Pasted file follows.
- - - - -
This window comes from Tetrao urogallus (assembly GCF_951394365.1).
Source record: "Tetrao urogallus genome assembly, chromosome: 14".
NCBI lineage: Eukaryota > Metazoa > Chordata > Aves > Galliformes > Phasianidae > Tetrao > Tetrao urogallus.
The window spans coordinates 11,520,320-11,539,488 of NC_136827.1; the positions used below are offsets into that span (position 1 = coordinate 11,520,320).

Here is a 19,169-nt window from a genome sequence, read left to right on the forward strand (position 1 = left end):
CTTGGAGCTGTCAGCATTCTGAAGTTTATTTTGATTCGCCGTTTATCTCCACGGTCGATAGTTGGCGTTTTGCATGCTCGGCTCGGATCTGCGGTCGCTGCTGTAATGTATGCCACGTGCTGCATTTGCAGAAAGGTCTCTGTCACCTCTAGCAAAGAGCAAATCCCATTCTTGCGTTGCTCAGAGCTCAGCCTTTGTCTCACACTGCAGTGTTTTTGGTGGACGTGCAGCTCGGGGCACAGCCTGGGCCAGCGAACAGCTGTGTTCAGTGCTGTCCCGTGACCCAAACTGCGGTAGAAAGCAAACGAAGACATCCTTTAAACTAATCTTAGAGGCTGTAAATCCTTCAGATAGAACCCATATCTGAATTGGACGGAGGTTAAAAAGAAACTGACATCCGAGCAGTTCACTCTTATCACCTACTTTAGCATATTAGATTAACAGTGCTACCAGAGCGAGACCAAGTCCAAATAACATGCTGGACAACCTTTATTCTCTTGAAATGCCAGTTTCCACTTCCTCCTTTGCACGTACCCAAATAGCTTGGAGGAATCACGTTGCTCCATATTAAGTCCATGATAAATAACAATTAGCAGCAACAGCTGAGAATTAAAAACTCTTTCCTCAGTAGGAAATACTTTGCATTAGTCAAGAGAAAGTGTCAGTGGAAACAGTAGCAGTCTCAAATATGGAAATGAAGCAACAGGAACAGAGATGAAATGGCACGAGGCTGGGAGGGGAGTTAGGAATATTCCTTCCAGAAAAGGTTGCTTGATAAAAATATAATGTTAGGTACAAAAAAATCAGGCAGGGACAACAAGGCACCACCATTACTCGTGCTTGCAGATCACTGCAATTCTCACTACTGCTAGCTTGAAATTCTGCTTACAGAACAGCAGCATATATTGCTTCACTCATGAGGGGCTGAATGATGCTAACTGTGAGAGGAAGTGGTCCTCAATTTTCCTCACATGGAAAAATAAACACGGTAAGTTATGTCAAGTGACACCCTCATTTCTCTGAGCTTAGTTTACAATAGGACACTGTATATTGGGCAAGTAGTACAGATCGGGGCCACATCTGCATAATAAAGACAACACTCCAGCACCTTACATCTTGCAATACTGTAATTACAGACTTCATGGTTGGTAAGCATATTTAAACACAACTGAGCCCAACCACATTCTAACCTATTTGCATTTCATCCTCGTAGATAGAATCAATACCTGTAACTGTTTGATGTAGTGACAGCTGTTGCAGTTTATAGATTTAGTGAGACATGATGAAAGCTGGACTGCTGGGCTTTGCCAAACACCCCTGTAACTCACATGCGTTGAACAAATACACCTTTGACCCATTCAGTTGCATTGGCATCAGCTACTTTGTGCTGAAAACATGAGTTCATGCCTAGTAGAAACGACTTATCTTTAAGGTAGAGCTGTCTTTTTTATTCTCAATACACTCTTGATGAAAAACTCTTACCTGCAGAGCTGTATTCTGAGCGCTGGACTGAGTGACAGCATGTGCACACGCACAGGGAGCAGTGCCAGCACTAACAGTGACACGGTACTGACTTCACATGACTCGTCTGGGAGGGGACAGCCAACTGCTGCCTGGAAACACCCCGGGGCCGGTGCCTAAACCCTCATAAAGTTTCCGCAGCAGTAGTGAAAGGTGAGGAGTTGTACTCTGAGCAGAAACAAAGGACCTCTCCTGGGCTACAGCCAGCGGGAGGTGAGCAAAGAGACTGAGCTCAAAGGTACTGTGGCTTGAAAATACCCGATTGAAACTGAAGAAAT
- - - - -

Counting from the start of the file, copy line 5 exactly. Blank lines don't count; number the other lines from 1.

Here is a 19,169-nt window from a genome sequence, read left to right on the forward strand (position 1 = left end):